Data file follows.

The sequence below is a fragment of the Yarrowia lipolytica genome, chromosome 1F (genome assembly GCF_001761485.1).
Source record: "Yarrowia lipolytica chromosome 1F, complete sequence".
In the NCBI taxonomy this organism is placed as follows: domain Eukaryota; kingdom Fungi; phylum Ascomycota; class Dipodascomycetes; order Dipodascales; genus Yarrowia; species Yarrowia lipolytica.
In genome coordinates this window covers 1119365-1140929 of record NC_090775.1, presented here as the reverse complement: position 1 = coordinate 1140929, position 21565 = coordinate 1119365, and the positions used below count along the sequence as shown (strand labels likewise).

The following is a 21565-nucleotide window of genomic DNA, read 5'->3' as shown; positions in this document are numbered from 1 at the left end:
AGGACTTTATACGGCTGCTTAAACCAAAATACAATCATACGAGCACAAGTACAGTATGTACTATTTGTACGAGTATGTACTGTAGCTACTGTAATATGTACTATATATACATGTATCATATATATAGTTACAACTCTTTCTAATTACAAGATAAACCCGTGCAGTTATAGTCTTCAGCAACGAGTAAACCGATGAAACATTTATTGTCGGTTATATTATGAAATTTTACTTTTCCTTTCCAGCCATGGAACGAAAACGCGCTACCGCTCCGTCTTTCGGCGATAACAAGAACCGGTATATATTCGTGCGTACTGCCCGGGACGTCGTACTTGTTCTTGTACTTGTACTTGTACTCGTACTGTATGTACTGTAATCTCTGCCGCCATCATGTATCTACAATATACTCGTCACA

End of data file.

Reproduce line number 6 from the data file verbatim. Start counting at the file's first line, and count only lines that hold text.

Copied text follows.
AGGACTTTATACGGCTGCTTAAACCAAAATACAATCATACGAGCACAAGTACAGTATGTACTATTTGTACGAGTATGTACTGTAGCTACTGTAATATGTACTATATATACATGTATCATATATATAGTTACAACTCTTTCTAATTACAAGATAAACCCGTGCAGTTATAGTCTTCAGCAACGAGTAAACCGATGAAACATTTATTGTCGGTTATATTATGAAATTTTACTTTTCCTTTCCAGCCATGGAACGAAAACGCGCTACCGCTCCGTCTTTCGGCGATAACAAGAACCGGTATATATTCGTGCGTACTGCCCGGGACGTCGTACTTGTTCTTGTACTTGTACTTGTACTCGTACTGTATGTACTGTAATCTCTGCCGCCATCATGTATCTACAATATACTCGTCACA